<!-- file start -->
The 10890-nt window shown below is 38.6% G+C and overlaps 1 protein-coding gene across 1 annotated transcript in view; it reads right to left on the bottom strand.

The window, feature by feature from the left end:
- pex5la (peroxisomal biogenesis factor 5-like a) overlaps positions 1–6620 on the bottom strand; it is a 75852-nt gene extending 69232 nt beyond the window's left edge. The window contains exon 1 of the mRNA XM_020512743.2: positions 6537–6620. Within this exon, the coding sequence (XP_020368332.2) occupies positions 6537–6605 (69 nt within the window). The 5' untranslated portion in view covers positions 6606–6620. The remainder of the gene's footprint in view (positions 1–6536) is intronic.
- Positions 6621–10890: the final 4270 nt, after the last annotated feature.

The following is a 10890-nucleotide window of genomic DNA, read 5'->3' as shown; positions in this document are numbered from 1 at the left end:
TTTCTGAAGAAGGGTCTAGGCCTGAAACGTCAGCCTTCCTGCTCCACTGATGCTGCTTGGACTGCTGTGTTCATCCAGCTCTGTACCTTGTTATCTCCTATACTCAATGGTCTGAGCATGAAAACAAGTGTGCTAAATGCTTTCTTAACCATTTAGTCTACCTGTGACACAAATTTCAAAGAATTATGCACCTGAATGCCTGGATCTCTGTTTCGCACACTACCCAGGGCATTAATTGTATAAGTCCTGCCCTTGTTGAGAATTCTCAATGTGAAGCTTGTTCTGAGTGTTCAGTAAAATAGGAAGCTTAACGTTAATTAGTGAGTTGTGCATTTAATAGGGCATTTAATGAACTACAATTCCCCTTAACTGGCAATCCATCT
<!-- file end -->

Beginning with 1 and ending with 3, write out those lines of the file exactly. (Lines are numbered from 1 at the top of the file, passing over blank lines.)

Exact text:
The 10890-nt window shown below is 38.6% G+C and overlaps 1 protein-coding gene across 1 annotated transcript in view; it reads right to left on the bottom strand.

The window, feature by feature from the left end:
- pex5la (peroxisomal biogenesis factor 5-like a) overlaps positions 1–6620 on the bottom strand; it is a 75852-nt gene extending 69232 nt beyond the window's left edge. The window contains exon 1 of the mRNA XM_020512743.2: positions 6537–6620. Within this exon, the coding sequence (XP_020368332.2) occupies positions 6537–6605 (69 nt within the window). The 5' untranslated portion in view covers positions 6606–6620. The remainder of the gene's footprint in view (positions 1–6536) is intronic.